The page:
Policy allows records online

A University Web site will exclude landlords who have too many violations.

Neil Munshi

Since implementing a new policy in August, campus housing officials are keeping a closer watch on who is allowed to list properties on their off-campus housing Web site.

The new policy bans landlords from posting their homes on the Web site if city inspectors have found violations in their properties on more than three occasions.

Officials said the policy is one way the University can take responsibility for housing information it provide to students.

“We made the new policy, but it didn’t affect a lot of people,” said Mannix Clark, an associate department director for Housing and Residential Life. “Very few landlords were actually removed from the listing.”

Clark said he was unclear on how many landlords have been banned from the Web site listings so far.

Work on the policy started in spring 2003 but gained momentum after a house fire killed three University students in September of that year, officials said.

Kendre Turonie, coordinator for student and community relations for the Office of Student Affairs, said the fire renewed the University and surrounding neighborhood groups’ interest in how students choose housing. The policy helps the University ensure students live in safe environments, she said.

“To me, it’s a pretty basic concept that we want our students to be in safe housing,” Turonie said.

Owners react

Elmwood Properties owner Craig Janssen manages several apartment buildings in southeast Minneapolis where University students live.

He said he is somewhat wary of the policy change but understands the University’s policy after the deadly 2003 house fire.

“A certain percentage of the property managers need tougher policing,” Janssen said. “But while there are certainly many valid complaints filed by residents, a certain percentage are completely groundless.”

Janssen said landlords are sometimes unjustly targeted by overstressed students.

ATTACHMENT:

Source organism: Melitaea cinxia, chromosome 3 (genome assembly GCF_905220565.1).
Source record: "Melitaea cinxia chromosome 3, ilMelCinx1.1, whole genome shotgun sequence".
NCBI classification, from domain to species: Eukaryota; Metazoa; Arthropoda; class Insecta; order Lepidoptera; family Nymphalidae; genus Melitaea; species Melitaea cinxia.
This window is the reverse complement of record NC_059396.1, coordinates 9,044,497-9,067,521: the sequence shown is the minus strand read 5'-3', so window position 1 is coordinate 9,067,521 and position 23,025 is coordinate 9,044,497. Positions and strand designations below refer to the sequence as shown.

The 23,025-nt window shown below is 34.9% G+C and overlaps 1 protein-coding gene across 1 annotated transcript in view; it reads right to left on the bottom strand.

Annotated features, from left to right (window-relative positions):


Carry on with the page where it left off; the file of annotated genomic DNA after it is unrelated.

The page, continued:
“We have seen that many times students are under a lot of pressure from their total burden of studies, work and personal problems, and they need someone to vent their frustration on and sometimes the most convenient object of their frustration is the property manager,” he said.

Janssen said that housing problems can occur because many area houses are old and worn out. It would help if the community or city encouraged more new housing near the University, he said.

“Nothing has changed since I went here or since Bob Dylan left,” he said.

Joe Stokes, a Marcy-Holmes neighborhood landlord, said he pushed hard for the stricter off-campus listing policy.

“If a person doesn’t keep their property up, they don’t deserve to have that listing up there,” Stokes said. “You’ve got to be right in dealing with people, and I think too often students have been taken advantage of in a wrong way.”

Helping renters

Clark said the idea for changing the house listing policy has been considered for years.

The policy was carefully written with input from several University departments, Clark said.

“We were looking at life, safety, fire, physical-safety type of things – not minor stuff like painting or broken garage doors,” Clark said.

With the old listing procedure, landlords signed contracts with the University stating that the property owner had not made any false statements in its listing.

Turonie said the policy added new criteria to listing contracts.

According to the contract, the housing department can refuse listing or remove all of the landlord’s listings if he or she has more than three unresolved tenant complaints filed with the University Student Legal

Service.

Bill Dane, an attorney with the service, said his department provides the housing department with raw data on the kinds of problems landlords are having.

He said minor complaints that can be easily resolved will not affect a landlord’s standing with the University.

Campus officials track all litigation cases, but an owner’s standing with the University depends on the outcome of the case.

Kim Araya, an assistant department director of Housing and Residential Life, said the policy was not designed to punish landlords.

“We don’t do any policing -that’s not our job,” she said. “We encourage students to do their homework on anyone they rent from.”

Turonie agreed and said the policy change is just one step to help renters choose a landlord.

“Obviously, it’s up to each and every student when they’re searching for housing to do some background checks on their landlords,” Turonie said.

“It’s really easy for students to take the property they’re looking at, type the address in the property information section of the city’s Web site and see if the unit has been visited by inspections,” he said.